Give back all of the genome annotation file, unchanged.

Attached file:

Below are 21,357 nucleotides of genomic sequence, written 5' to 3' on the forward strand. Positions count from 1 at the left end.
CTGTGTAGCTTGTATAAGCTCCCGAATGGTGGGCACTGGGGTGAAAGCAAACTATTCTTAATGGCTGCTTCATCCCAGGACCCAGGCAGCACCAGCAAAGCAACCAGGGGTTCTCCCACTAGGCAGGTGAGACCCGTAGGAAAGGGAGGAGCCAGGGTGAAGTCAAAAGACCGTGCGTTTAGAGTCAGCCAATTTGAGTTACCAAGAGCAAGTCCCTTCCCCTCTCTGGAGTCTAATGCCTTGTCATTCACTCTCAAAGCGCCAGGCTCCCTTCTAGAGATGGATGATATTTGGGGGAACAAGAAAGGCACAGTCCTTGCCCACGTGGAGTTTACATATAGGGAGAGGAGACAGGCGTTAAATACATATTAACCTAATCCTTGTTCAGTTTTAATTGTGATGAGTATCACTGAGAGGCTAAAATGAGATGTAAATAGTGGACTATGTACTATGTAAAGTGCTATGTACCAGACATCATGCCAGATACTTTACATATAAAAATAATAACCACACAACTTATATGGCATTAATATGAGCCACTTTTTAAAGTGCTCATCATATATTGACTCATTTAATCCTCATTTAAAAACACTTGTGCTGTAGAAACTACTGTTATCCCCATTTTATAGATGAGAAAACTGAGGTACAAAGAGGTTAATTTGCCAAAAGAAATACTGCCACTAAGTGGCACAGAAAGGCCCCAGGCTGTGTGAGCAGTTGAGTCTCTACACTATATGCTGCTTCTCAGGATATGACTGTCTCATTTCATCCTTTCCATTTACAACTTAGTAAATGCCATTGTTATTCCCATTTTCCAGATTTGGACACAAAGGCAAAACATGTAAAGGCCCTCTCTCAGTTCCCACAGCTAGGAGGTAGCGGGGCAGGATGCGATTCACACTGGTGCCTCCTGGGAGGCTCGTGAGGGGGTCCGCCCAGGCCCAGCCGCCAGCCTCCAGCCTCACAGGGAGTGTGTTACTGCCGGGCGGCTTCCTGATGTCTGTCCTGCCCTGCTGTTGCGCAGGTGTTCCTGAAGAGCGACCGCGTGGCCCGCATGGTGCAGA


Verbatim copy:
Below are 21,357 nucleotides of genomic sequence, written 5' to 3' on the forward strand. Positions count from 1 at the left end.
CTGTGTAGCTTGTATAAGCTCCCGAATGGTGGGCACTGGGGTGAAAGCAAACTATTCTTAATGGCTGCTTCATCCCAGGACCCAGGCAGCACCAGCAAAGCAACCAGGGGTTCTCCCACTAGGCAGGTGAGACCCGTAGGAAAGGGAGGAGCCAGGGTGAAGTCAAAAGACCGTGCGTTTAGAGTCAGCCAATTTGAGTTACCAAGAGCAAGTCCCTTCCCCTCTCTGGAGTCTAATGCCTTGTCATTCACTCTCAAAGCGCCAGGCTCCCTTCTAGAGATGGATGATATTTGGGGGAACAAGAAAGGCACAGTCCTTGCCCACGTGGAGTTTACATATAGGGAGAGGAGACAGGCGTTAAATACATATTAACCTAATCCTTGTTCAGTTTTAATTGTGATGAGTATCACTGAGAGGCTAAAATGAGATGTAAATAGTGGACTATGTACTATGTAAAGTGCTATGTACCAGACATCATGCCAGATACTTTACATATAAAAATAATAACCACACAACTTATATGGCATTAATATGAGCCACTTTTTAAAGTGCTCATCATATATTGACTCATTTAATCCTCATTTAAAAACACTTGTGCTGTAGAAACTACTGTTATCCCCATTTTATAGATGAGAAAACTGAGGTACAAAGAGGTTAATTTGCCAAAAGAAATACTGCCACTAAGTGGCACAGAAAGGCCCCAGGCTGTGTGAGCAGTTGAGTCTCTACACTATATGCTGCTTCTCAGGATATGACTGTCTCATTTCATCCTTTCCATTTACAACTTAGTAAATGCCATTGTTATTCCCATTTTCCAGATTTGGACACAAAGGCAAAACATGTAAAGGCCCTCTCTCAGTTCCCACAGCTAGGAGGTAGCGGGGCAGGATGCGATTCACACTGGTGCCTCCTGGGAGGCTCGTGAGGGGGTCCGCCCAGGCCCAGCCGCCAGCCTCCAGCCTCACAGGGAGTGTGTTACTGCCGGGCGGCTTCCTGATGTCTGTCCTGCCCTGCTGTTGCGCAGGTGTTCCTGAAGAGCGACCGCGTGGCCCGCATGGTGCAGA